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Found 415 results
  1. Content Article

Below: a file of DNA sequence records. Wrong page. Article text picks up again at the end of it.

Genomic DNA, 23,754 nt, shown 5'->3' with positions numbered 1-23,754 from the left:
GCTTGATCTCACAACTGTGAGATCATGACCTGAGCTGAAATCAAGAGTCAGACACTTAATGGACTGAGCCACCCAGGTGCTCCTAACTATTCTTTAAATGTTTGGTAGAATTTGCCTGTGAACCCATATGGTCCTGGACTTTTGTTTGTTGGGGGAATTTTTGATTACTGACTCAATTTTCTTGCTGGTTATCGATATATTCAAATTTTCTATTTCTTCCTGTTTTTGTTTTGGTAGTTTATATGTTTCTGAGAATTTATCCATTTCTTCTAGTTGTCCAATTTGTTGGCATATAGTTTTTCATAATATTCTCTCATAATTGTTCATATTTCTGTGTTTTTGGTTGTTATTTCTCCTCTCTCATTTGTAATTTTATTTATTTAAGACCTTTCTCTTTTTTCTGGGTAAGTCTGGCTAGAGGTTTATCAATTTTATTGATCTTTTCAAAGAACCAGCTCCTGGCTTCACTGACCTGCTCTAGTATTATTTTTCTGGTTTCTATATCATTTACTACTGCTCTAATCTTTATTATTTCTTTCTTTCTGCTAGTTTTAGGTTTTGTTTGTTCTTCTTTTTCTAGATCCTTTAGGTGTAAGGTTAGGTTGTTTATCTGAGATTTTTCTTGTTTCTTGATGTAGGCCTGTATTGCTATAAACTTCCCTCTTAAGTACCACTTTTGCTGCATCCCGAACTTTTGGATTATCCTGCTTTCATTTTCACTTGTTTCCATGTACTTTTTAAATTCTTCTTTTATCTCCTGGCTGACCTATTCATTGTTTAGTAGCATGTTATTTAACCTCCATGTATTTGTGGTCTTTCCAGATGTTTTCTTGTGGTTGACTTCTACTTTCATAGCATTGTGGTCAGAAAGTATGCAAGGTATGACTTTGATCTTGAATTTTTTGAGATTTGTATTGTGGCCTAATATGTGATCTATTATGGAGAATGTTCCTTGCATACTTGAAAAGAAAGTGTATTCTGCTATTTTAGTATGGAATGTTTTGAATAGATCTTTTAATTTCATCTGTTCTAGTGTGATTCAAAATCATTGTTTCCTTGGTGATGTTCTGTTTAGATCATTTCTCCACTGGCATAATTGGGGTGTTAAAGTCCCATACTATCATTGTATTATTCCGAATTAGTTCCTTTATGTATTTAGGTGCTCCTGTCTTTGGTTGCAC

2023 September issue Serious hazards of transfusion (SHOT) report warns of alarming increase in transfusion errors and harm to patients. Doctors cut waiting list for breast cancer surgery patients. Study reveals surgeons need to improve how they communicate with patients about new procedures. Nurses’ intentions to quit increased during the pandemic despite their high resilience August issue Most common medical claims: How to avoid malpractice allegations. Report recommends packaging and labelling change to prevent implant ‘never event’. New guidance on safe injection practice in hospitals emphasises the importance of prefilled and labelled syringes in avoiding medication errors. Progress with the new hospital programme. Advancements in minimally invasive surgery: Techniques, instruments, and patient outcomes. July issue NHS must accept accountability and learn from mistakes. Simulation based education in healthcare higher education: In what ways does it impact perceived clinical confidence, knowledge, and skills acquisition in student Operating Department Practitioners? Risk reduction in endo-tracheal tube fixation. Historic plan launched to move Wales towards zero deaths from bowel cancer. Taking higher-than-recommended doses of Vitamin D for five years reduced the risk of atrial fibrillation. As complications from cosmetic tourism rise, UK and Turkish plastic surgeons unite to issue consumer guidelines. New research highlights opportunities to improve care of patients having major surgery. June issue How to THRIVE in the Operating Theatre Preoperative optimisation: The effect of prehabilitation interventions on the postoperative recovery of cancer patients undergoing colorectal surgery – Literature review and discussion based paper. Surgeons must tackle three global health challenges to save lives. “PERUSE before you Infuse”. Artificial Intelligence could speed up heart attack diagnosis, SurgiBox: Ukraine’s SurgiBox Project has been successfully demonstrating safe surgery to patients around the world May issue Reducing mortality in emergency surgery: Focussing minds through a national clinical audit in the NHS. Majority of NHS trusts do not offer training to prevent sexual harassment, study finds. Handwashing during ‘normal times’ can reduce burden of respiratory disease. The Surgical Education Checklist as a tool to improve teaching within the operating theatre. April issue NatSSIPs 2 Sequential Steps: The NatSSIPs Eight – Flowchart. Mobile operating theatre helping drive down waiting times in Yorkshire. Why hospitals and ICBs are seeking new intel to find hidden high-risk patients on waiting lists. March issues NHS Scotland first in world to ‘clean up’ anaesthetic gases. New standards to Improve the safety of invasive procedures in the NHS. Researchers suggest novel cutpoints for diagnosing cardiac hypertrophy in adolescents and young adults. NHS patients targeted to reduce risks as they wait for hospital treatment. February New standards to improve the safety of invasive procedures in the NHS. Delphi Study Round Three – A study across NHS England hospital trust operating theatres. Crash and burn(out) – Aviation-style safety checklist and confidential helpline for surgical community to prevent mental health crisis. A Wound Care Study: has the pandemic led to new and improved ways of working? HSIB investigation: Access to critical patient information at the bedside. Artificial intelligence, Patient safety and achieving the quintuple aim in anaesthesiology. January Delphi Study Round Two – A study across NHS England hospital trust operating theatres. Intercollegiate green theatre checklist Local Interventions to support the recovery of elective surgery at the University College London Hospitals department of theatres & anaesthesia. 2022 December issue Delphi Study Round One – A study across NHS England Hospital Trust operating theatres. Managing NHS backlogs and waiting times in England. Steroid injections worsen knee arthritis, according to two new studies. First robotic hysterectomy completed in Wales. World’s first algae-based local anaesthetic another step closer to reality. How new bacterial species siscovered in Asian soil could help battle against antibiotic resistance November issue New research calls for all health and care staff to be trained in AI Reducing noise in operating theatre improves children’s behaviour after surgery, study finds Brain tumour patient operated on awake while playing saxophone No difference between spinal versus general anaesthesia in patients having hip fracture surgery finds study October issue Why are intra-operative surgical Never Events still occurring in NHS operating theatres? Radical rethink needed to improve safety in health and social care. World Anaesthesia Day 2022: History, significance, celebrations and theme. £4 million “space-age” operating theatre will help bring down eye surgery backlog. Two thirds of nurses choosing between food and fuel as cost of living bites and one in five turn to food banks. ‘An inspirational story’: Hartlepool cleaner changes career to become hospital nurse. September issue Service evaluation of the current World Health Organisation’s Surgical Safety Checklist in spine surgery at the University Hospitals of Derby & Burton. Could this lead to a change in NHS Improvement? The Anaesthetic Gas Scavenging System Project. Cancelled operations could be prevented by an earlier anaemia test and time to prepare. The top 10 things experts need you to know about screening during Gynaecological Cancer Awareness Month September 2022 £35.5m for New Friarage Hospital Operating Theatres. New robotic surgical system revolutionises patient care at UHCW. Insourcing: Giving NHS operating theatre teams a helping hand. Arterial stiffness raises blood pressure in adolescents via insulin resistance. Birmingham’s Public Health Chief is among sector leaders to receive university honours,